The Honourable Daphne Diana Joan Susanna Guinness (born 9 November 1967) is an artist of both British and Irish nationality. She is an heir by direct descent of Arthur Guinness, the 18th-century inventor of the beer that still bears his name.
Her paternal grandmother was Diana Mitford, one of the legendary Mitford sisters. Daphne is the youngest child in her family; she has an older brother, Sebastian, and three half-siblings (her father’s children with another woman). She grew up in stately homes in England and Ireland, and spent summers with her mother in an eighteenth-century former monastery in Cadaqués, Spain, where Salvador Dali was a `neighbor.
Since 1994, she has been on the International Best Dressed Hall of Fame, which seeks to identify the best-dressed women in the world. In 2010, she was named in Tatler’s top 10 best-dressed list. In 2011, she created a make-up line for MAC cosmetics. In January 2011, she was asked by Tom Ford to close his comeback womenswear show.
“That Daphne is a Guinness is important, because the Guinnesses are more than just a family. The are some vast international club. Whether they are enormously rich or penniless, old or young, famous or infamous, gay or straight, they have that special charisma quite unlike any other family. It has to do with their fundamental Irishness and all that involves: leprechauns, the gift of gab, not to mention the magic brew that the family still provides.’
~ personal friend and art historian John Richardson
“Fashion, actually… I don’t find that very interesting. The idea of being able to transform yourself because we can, because we are human beings, that’s interesting. But I don’t think fashion, because it has become so much of a business, is that interesting.”
In June 2010, Guinness purchased the entire lot of the wardrobe of Isabella Blow, her friend who committed suicide in 2007. The lot was purchased prior to an auction which was arranged at Christie’s. In reference to the purchase, Guinness was quoted as saying “Indeed, in many ways, the auction would not be merely a sale of clothes; it would be a sale of what was left of Issie, and the carrion crows would gather and take away her essence forever.” She later announced that she would be displaying the wardrobe at Central Saint Martins and online as well as starting a foundation to help with mental illness. Guinness also held an auction in 2012 where she raised $744,285 for the Isabella Blow Foundation. The official show, entitled “Isabella Blow: Fashion Galore,” . In September 2011, more than half a million visitors attended the Alexander McQueen exhibition “Savage Beauty”, at the Metropolitan Museum of Art in New York. Shortly thereafter, the Museum at the Fashion Institute of Technology devoted one of its galleries to about a hundred of Daphne’s most important pieces.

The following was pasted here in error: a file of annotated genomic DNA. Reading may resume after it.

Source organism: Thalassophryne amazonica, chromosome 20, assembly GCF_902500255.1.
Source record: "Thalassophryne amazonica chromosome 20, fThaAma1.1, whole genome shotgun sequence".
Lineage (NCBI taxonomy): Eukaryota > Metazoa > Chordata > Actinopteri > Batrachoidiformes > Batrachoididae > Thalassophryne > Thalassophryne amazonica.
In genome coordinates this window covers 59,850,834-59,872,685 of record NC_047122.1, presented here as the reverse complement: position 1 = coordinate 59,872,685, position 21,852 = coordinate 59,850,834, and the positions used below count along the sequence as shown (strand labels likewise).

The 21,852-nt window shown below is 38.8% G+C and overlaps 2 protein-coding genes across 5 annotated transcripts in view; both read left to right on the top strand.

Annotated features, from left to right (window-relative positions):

Gloria Guinness was widely hailed as one of the most stylish women of her day, making the 1964 International Best Dressed List and defined as having – in her own words – “innate chic”.
But with four husbands and a rumoured past as a Second World War spy, Gloria Guinness maintained an air of mystery in her lifetime which fascinated followers of fashion.
She was dressed by Cristóbal Balenciaga, Elsa Schiaparelli, Marc Bohan at Christian Dior, Chanel, Hubert de Givenchy, Yves Saint Laurent and shoes by Roger Vivier. But she also favored the Spaniard Antonio Canovas del Castillo del Rey at Lanvin (clothing). She was one of the first persons to wear the capri pants by Emilio Pucci. She was photographed for Vogue, Harper’s Bazaar and Woman’s Wear Daily by Cecil Beaton, Horst P. Horst, Slim Aarons and Henry Clarke. Artist like René Bouché, Kenneth Paul Block and Alejo Vidal-Quadras (1919-94) painted her.
She gave dozens of items to the Victoria & Albert Museum, including pieces by Cristóbal Balenciaga (1895-1972), Christian Dior (1905-57), Antonio Canovas del Castillo del Rey (1908-1984) and Hubert de Givenchy (b.1927). Amongst these famous names were several lesser known labels, such as Marcelle Chaumont (b.1892; house closed in 1953). Some items by Balenciaga and Schiaparelli were donated to The Costume Institute in New York.
Guinness wrote frequently for Harper’s Bazaar, most famously asserting, in the magazine’s July 1963 issue: “Elegance is in the brain as well as the body and in the soul. Jesus Christ is the only example we have of any one human having possessed all three at the same time.” She also wrote an appreciation to the catalogue The World of Balenciaga held at The Metropolitan Museum of Art in New York in 1973.
Born Dolores Maria Agatha Wilhelmine Luise, Freiin von Fürstenberg-Herdringen on 31 July 1936 in Berlin-Charlottenburg. She is the second daughter of Franz-Egon Maria Meinhard Engelbert Pius Aloysius Kaspar Ferdinand Dietrich, 3rd Graf von Fürstenberg-Herdringen (1896–1975) and his second wife, Gloria Guinness (1912–1980). She also has a younger brother, Franz-Egon born 1939, and a half-sister, Betsy von Furstenberg, from her fathers previous marriage.
Dolores was often photographed by the likes of Richard Avedon, William Klein , Bert Stern, and Cecil Beaton, for Vogue, Harper’s Bazaar, and Town & Country wearing Givenchy, Dior, Saint Laurent, and Balenciaga. In her heyday during the 50s and 60s, Guinness represented the crème de la crème of the international jet set and she often appeared on the International Best Dressed List during these years. In 1955, at age 19, she married her stepbrother, Patrick Guinness, son of her mother’s fourth husband. The couple’s youngest child, Victoria Christina, went on to marry a Niarchos (Philip), who in turn begat Stavros III and Eugenie, the former a bar-brawling ex of Paris Hilton’s, the latter a doe-eyed blonde frequently found front row at Fashion Weeks everywhere.